Saturday, February 09, 2008

Tra la, tra la

That is me singing as I scamper through my yard this afternoon in capris, sandals and t-shirt, digging up my garden box, preparing for my spring garden. It's 70 degrees, we ate lunch on the patio. Kitty Cat is sprawled out on the warm cement. Doves are cooing. YEAH!!! This is the Nevada I love.

The Test

The actual test is: Will we all survive the next three weeks? You see, our principal received an e-mail on Tuesday morning that pointed out there had been an "error" in the testing calendar. By state law, the BIG OLD TEST is to be taken by the students after 120 days of instruction. But, the people who printed off the testing calendar for the building administrators (given to them last May, and used to schedule EVERYTHING for this school year) were off by a month. Instead of April 25th being the date we needed to return the completed tests, it is really March 25. And the e-mail ended, "We hope this doesn't cause any undue inconvenience."

What a laugh line!! It resulted in complete hyteria in my building, and many other schools I'm sure. We're all one gigantic dysfunctional family here in Southern Nevada and for 10 months we've all been planning our curriculum and pacing around this calendar that--suddenly--just shrunk by an entire month. And...Spring Break is one of the weeks of that month. There's really nothing to be done, either, because my principal would have done it. She called everyone right up through the state superintendent's office. We will be testing the first two weeks of March. There is no appeal.

So every special event has been cancelled. We're sneaking in a little Valentine's Day for 30 minutes at the end of the day, but I expect to be reprimanded for it. We have an unusual situation in that our school is under extreme scrutiny. The school is operating in an experimental capacity as an "empowerment" school and so we get to choose how and what to teach (according to the state standards, of course). But we are not under the strict guidelines of the rest of the county for which reading series, math text, etc. There are about 6 schools like this, and data is being gathered for a study to see if this is a viable and superior model. Therefore, the school gets looked at more strigently than others. They performed well last year, but that just makes the bar higher this year. It's easy to move from the bottom to the middle. It is a lot harder to go from "pretty good" to "really good".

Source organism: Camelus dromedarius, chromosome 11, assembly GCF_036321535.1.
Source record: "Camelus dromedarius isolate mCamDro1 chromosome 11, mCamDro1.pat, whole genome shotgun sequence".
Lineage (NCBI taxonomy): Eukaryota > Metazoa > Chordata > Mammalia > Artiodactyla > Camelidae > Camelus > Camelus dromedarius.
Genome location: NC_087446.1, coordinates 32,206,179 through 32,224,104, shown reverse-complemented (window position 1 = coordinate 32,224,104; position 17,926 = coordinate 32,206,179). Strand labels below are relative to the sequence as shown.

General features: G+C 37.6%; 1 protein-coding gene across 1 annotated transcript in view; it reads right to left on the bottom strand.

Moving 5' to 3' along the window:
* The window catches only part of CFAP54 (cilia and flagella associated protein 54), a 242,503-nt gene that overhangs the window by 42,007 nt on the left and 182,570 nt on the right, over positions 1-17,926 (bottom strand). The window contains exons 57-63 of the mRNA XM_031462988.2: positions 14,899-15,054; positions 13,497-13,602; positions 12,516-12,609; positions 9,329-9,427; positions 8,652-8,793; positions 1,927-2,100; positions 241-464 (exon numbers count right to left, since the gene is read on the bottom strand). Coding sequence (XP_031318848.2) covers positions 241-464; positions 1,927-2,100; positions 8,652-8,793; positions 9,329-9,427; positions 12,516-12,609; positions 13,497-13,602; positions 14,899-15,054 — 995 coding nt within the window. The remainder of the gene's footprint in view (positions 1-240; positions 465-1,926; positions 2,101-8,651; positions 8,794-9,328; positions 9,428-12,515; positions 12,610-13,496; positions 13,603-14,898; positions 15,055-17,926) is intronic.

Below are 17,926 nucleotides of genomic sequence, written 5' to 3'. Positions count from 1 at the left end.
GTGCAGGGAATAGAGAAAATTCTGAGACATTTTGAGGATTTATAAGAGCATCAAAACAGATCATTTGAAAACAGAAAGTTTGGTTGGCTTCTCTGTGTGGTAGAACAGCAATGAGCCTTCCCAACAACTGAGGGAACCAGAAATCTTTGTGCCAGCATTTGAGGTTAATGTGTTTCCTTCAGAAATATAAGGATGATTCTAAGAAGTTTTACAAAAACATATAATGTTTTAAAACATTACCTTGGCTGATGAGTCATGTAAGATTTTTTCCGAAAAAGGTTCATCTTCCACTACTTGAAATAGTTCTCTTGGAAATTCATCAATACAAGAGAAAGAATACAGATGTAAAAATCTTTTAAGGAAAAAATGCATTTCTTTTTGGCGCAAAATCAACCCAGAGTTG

So, we're all dumping our plans for the next three weeks and implementing the new, hysterical, "focused" plan for test run-up. Many platitudes have been mouthed about how "it's just another test, we take many tests, we don't need to put undo pressure on the students--they can do it" but the actions belie those sentiments.

Monday, February 04, 2008

Weather Whine

How many of you just assumed that Las Vegas was balmy all year round? I mean--except when it's super-hot in the summer? Lots of people do! I knew that it can get cold in the winter before I moved here because I've driven through it in the winter, and it is 2300 feet in elevation after all, so it will get chilly in December and January.

BUT...this is getting extremely tiresome. It has been really darn cold for two entire months now. Yesterday, Cool Guy pointed out that the weather on the western shore of the Chesapeake Bay (where he has been for two weeks) was warmer, the low & the high, than we had here in the desert. Blah. I don't like to shiver. I don't like to wear coats. I don't even like sweaters. It hasn't been above 50 degrees in weeks and weeks and the wind has been blowing and it is unpleasant and yucky. The lows are just above 30 every morning.

I know, I know---"waaaa"--you're saying there in your actual cold weather climate. But you expect prolonged cold temperatures and freezing and wind chill and all that. We people who live in the land of palm trees and swimming pools will tolerate it for about a month and then, by golly, it had better start getting back toward 70 and 80 again soon. Or else....or else....well...nothing. At least I'm not shoveling my measly 50 degrees off the driveway so I can go to work. Okay, I'll keep my whining to myself. Sorry.